How to get virtually involved in the 2020 general election

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Participating in the voting process is always essential, especially during a time when we have had to adapt to life virtually amid the COVID-19 pandemic. Even with all the changes that have had to be made to the in-person voting experience, there are countless ways to be informed and involved in gearing up for Election Day on November 3.

The first and most important agenda item is to confirm your voter registration. While the last day to register to vote in person is November 3, to get a ballot mailed to your home in Washington state the registration deadline is October 26. Next, come up with your voting plan. Ballots will be mailed out the week of October 16, giving Washingtonians enough time to have it filled out and mailed back in time to be counted.

A critical part of your vote is making sure you understand the ballot. This is a great time to start researching what measures will be on your ballot, so you can decide what candidates and policies represent what you care about and what causes you want to champion this year. 

2020 is also the year of the U.S. Census, which is taken every ten years and is required by the Constitution. The Census is conducted by a nonpartisan agency to tabulate the United States population and its five territories. Census data is critical to determining where funding will be allocated for the next decade, so each family needs to have it completed as soon as possible.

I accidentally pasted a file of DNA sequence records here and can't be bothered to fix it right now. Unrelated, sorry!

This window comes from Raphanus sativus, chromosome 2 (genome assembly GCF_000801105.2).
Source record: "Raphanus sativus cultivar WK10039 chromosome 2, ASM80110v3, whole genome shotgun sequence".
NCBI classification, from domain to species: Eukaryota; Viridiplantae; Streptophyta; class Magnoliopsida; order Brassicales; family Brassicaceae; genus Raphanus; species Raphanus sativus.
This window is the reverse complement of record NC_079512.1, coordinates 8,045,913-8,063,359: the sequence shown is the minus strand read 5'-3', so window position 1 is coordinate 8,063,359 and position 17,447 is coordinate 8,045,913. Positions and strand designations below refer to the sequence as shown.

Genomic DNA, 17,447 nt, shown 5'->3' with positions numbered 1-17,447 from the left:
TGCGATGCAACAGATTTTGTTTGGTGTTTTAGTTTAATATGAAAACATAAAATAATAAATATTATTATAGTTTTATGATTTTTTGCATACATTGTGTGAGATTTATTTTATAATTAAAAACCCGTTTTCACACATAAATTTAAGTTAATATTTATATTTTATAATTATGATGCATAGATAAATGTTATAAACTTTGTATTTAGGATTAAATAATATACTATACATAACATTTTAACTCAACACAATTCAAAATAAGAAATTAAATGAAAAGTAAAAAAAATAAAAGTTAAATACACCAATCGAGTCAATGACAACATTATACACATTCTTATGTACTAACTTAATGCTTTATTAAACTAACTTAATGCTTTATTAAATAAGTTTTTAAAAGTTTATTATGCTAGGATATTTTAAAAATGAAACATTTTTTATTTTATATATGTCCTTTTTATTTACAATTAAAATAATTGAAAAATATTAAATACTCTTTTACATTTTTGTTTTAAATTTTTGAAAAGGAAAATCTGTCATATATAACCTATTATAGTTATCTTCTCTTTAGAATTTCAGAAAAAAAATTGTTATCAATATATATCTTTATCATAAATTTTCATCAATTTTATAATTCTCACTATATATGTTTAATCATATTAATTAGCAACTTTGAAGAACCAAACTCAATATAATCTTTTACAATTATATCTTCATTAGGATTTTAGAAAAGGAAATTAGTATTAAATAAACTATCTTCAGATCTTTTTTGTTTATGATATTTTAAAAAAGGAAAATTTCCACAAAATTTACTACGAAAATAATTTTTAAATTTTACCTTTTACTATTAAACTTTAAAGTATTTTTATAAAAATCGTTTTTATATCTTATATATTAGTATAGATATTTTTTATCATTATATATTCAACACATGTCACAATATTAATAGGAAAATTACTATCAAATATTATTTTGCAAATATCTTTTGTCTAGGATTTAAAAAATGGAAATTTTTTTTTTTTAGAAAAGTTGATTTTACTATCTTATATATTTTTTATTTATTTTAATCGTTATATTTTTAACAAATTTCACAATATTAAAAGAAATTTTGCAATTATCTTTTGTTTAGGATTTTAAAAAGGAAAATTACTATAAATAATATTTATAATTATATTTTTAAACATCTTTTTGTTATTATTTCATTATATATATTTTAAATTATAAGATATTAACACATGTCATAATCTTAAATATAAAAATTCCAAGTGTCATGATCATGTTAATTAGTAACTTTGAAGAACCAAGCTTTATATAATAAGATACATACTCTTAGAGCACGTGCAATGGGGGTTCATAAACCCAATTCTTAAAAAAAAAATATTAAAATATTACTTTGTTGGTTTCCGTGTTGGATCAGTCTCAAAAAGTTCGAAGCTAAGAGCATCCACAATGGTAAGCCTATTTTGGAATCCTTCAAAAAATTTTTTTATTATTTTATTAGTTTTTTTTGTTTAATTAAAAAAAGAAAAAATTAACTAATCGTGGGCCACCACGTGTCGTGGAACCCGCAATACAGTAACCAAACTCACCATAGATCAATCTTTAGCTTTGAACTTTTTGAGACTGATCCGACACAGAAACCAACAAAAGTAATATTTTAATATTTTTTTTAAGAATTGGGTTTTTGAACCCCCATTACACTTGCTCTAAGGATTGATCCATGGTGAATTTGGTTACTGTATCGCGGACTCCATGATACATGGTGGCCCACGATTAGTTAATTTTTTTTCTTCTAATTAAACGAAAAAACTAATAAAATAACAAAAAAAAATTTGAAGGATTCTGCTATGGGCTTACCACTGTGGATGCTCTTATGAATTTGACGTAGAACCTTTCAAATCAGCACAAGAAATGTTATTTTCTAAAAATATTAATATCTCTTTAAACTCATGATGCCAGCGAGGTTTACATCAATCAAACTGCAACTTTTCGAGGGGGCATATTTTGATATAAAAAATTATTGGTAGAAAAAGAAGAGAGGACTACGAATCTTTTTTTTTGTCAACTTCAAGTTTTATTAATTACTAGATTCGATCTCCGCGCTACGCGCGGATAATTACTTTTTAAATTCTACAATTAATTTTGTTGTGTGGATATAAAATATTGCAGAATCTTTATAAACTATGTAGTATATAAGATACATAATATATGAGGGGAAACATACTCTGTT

Many people and organizations have come together this year to create opportunities to participate in your community for the upcoming election. A great way to start is to contact your local election office and ask about opportunities to volunteer within your county. Many local campaigns are looking for volunteers and holding virtual training sessions, so anyone can sign up and help out a candidate or cause they believe in. Additionally, organizations like Rock the Vote, Vote Save America, and many others are also running virtual campaigns to volunteer within your state and encouraging underrepresented voters in swing states. Reach out to the organizations you support and see if they have opportunities for you to get involved in the coming weeks. If you don’t have time to volunteer, you can also donate and support the campaigns that care about the issues that are important to you. 

You don’t have to be involved with a big organization to make a difference; every action counts. Simply reaching out to your networks and making sure everyone is registered and has a voting plan this year is a great way to do your part in time for Nov. 3.